Will Starmer take appropriate action?

Or will he merely provide further proof of his own unfitness to be Labour leader?

Have YOU donated to my crowdfunding appeal, raising funds to fight false libel claims by TV celebrities who should know better? These court cases cost a lot of money so every penny will help ensure that wealth doesn’t beat justice.


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1 thought on “If political interference in anti-Semitism complaints is wrong, why was Chris Williamson expelled from Labour?

  1. Tim O'Connell

    I am also wondering when Starmer will take action against Stphen Kinnock after his 2020 speech On the occupied Palestinian Territories, he said nothing more or less than most others who has been suspended or expelled.
    Some of what Kinnock had said.

    That is absolutely a step in the right direction, although I think it needs to be taken with a pinch of salt, for the reasons that I have set out. The reality is that as long as the basis for the talks is the so-called Trump-Netanyahu plan, it is a non-starter, because that plan violates international law.

    We should explore the potential for the International Criminal Court to play a role. The Israeli Attorney General’s office has already warned the Israeli Prime Minister that annexation could trigger an investigation of

    “senior Army officers, civil service officials and heads of regional councils of West Bank settlements”.

    It is essential that the UK condemns any further creeping annexation, but condemnation alone will never be enough. To this end, the UK Government must take the following steps with urgency. First, they must immediately recognise the state of Palestine on the basis of the 1967 lines. The UK Government argue that recognition should follow successful negotiations, but the logic of this argument is deeply flawed and partisan. It suggests that we are happy to see a 53-year-old occupation persist, legitimising the illegal actions of the Israeli Government and contributing to the brutality and violence that shame us all.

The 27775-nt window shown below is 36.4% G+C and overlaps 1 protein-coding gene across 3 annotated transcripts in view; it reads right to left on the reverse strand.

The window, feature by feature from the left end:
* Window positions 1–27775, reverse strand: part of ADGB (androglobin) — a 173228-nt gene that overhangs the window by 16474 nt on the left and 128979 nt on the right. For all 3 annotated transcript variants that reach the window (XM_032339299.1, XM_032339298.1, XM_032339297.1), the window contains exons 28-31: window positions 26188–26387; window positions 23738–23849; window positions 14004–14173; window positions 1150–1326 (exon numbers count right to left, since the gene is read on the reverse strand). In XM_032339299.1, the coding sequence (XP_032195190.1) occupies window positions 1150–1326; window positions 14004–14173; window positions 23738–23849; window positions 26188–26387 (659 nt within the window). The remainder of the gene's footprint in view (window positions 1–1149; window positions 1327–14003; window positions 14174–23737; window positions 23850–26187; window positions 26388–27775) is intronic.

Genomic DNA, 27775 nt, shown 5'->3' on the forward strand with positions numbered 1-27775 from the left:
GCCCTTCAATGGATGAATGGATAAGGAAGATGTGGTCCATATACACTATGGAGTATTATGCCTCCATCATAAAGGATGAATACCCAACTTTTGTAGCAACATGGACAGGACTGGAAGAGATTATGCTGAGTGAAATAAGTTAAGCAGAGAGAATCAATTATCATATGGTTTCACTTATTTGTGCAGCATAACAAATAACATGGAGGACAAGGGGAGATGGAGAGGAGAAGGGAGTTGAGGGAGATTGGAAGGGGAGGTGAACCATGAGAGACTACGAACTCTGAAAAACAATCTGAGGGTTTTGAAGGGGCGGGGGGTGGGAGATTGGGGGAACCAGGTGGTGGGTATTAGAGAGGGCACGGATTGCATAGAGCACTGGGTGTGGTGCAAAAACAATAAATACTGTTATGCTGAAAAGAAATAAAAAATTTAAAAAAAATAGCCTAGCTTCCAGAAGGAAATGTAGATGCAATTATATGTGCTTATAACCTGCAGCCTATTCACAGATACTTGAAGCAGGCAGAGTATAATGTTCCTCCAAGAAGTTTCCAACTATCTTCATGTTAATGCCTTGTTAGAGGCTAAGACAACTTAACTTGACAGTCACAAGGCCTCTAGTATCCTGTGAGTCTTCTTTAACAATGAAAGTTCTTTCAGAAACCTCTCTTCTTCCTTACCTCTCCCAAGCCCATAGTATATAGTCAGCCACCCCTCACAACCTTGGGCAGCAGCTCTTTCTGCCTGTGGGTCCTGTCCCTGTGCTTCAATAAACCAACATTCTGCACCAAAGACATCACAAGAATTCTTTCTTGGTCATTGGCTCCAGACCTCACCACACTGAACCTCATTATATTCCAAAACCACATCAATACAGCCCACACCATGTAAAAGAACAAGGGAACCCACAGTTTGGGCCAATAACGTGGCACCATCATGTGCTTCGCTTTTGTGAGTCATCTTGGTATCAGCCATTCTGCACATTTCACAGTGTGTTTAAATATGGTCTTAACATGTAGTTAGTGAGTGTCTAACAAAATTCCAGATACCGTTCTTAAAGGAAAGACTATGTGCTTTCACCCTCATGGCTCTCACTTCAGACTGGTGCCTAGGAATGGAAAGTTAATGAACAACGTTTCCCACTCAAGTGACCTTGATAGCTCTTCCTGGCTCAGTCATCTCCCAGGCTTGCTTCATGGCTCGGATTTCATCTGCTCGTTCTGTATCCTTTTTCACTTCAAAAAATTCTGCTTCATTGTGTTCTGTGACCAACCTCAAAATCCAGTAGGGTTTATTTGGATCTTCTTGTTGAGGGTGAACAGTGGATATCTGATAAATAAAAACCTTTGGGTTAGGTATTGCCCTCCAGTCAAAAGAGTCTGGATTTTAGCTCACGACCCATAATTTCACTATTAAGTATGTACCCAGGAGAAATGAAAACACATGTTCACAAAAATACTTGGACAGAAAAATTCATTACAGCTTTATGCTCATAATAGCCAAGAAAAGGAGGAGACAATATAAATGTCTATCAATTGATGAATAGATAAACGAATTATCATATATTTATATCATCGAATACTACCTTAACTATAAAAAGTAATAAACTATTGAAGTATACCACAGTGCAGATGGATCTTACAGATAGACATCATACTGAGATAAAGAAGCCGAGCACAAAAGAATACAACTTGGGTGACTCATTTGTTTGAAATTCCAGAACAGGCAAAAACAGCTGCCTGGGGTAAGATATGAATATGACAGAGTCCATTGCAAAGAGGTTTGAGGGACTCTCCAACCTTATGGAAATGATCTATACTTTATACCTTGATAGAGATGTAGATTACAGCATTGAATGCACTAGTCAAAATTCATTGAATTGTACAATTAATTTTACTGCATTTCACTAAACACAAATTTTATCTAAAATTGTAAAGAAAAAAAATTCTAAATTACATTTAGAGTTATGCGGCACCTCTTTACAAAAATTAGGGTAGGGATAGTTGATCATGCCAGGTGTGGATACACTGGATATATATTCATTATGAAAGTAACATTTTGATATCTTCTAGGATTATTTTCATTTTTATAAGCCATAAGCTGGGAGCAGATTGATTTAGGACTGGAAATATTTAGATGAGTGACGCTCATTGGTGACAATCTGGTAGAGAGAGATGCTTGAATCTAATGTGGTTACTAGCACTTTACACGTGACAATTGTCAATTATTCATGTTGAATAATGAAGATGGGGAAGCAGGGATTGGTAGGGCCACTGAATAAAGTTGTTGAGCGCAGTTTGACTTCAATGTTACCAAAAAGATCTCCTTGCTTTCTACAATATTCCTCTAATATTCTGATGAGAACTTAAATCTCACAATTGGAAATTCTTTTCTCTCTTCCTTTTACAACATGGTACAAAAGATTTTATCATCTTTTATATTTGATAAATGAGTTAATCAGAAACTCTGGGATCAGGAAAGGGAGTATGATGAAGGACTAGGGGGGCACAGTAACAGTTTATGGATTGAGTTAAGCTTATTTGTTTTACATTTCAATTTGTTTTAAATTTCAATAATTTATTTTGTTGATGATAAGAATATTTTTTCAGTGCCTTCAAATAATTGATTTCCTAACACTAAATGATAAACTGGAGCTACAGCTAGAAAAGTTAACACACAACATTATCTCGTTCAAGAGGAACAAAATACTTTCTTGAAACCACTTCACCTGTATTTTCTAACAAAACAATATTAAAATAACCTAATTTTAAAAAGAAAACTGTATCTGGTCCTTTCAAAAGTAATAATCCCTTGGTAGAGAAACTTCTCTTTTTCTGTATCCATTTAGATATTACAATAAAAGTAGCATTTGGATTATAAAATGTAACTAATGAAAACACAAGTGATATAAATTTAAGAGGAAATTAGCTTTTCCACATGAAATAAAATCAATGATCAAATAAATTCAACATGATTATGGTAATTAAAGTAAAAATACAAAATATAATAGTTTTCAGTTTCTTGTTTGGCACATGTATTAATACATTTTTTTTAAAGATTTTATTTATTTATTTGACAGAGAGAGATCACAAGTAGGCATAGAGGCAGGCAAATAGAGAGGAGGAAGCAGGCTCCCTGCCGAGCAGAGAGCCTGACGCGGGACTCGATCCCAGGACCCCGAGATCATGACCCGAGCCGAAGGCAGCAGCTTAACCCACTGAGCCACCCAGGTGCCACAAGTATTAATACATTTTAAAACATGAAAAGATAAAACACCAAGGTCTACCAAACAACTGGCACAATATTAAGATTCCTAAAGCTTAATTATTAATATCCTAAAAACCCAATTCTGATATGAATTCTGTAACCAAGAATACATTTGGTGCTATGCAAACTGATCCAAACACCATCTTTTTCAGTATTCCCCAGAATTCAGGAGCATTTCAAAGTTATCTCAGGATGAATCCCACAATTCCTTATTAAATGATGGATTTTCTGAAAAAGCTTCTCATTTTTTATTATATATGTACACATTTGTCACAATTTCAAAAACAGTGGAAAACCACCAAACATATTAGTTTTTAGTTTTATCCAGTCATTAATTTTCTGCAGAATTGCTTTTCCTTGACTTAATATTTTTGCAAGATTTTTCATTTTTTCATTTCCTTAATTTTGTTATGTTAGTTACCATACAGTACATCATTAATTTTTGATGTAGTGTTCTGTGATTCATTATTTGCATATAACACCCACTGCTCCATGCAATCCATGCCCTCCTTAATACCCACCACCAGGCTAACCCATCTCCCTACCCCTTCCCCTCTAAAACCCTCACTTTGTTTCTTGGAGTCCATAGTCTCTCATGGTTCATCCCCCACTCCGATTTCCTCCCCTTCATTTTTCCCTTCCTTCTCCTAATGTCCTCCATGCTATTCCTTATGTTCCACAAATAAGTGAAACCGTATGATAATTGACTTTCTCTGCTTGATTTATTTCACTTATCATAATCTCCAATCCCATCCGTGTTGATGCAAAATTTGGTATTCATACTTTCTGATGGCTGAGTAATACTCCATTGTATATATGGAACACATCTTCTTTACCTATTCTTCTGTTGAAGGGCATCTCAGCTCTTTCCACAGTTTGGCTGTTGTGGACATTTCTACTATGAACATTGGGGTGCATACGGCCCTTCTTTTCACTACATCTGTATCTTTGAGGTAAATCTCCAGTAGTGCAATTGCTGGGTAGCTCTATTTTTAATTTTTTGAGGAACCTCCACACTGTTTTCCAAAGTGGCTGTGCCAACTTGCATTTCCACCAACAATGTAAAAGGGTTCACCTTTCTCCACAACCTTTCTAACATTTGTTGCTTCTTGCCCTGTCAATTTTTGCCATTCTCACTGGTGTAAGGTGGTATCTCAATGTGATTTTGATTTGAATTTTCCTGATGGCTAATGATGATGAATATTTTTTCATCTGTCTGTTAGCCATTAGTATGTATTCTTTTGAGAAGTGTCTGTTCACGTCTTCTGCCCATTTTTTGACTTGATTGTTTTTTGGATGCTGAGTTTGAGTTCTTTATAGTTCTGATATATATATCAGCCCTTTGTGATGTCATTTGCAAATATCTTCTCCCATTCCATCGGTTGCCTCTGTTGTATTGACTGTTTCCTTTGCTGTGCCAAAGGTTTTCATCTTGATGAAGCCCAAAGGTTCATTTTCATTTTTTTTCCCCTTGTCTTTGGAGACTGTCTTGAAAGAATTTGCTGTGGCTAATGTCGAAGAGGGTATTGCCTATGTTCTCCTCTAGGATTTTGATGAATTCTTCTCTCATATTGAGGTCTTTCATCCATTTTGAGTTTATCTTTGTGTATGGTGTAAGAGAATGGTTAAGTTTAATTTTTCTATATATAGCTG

Secondly, the Government must ban all products that originate from Israeli settlements in the occupied territories. Profiting from such products is tantamount to profiting from the proceeds of crime, and it must stop. When we trade with these settlements, we are essentially telling the world that international law does not matter, and such trade legitimises and facilitates the existence and expansion of the settlements. In 2014, it was right that the UK, as part of the European Union, prohibited trade with Crimea following its illegal annexation by Russia. It is crucial that we are consistent in our application of international law.

    Thirdly, the Government must act to end the involvement of UK-based companies within the illegal settlements. In March, the UN published a list of companies that are involved in the settlements, which included JCB, Opodo and Greenkote PLC. Charities actively involved in illegal settlement projects should not be eligible for the privileges of charitable status, including tax exemption. What steps will our Government now take to hold these companies and charities to account? I look forward to hearing the Minister’s views on these points. These measures must be put in place immediately: no more excuses, and no more obfuscation from this Government.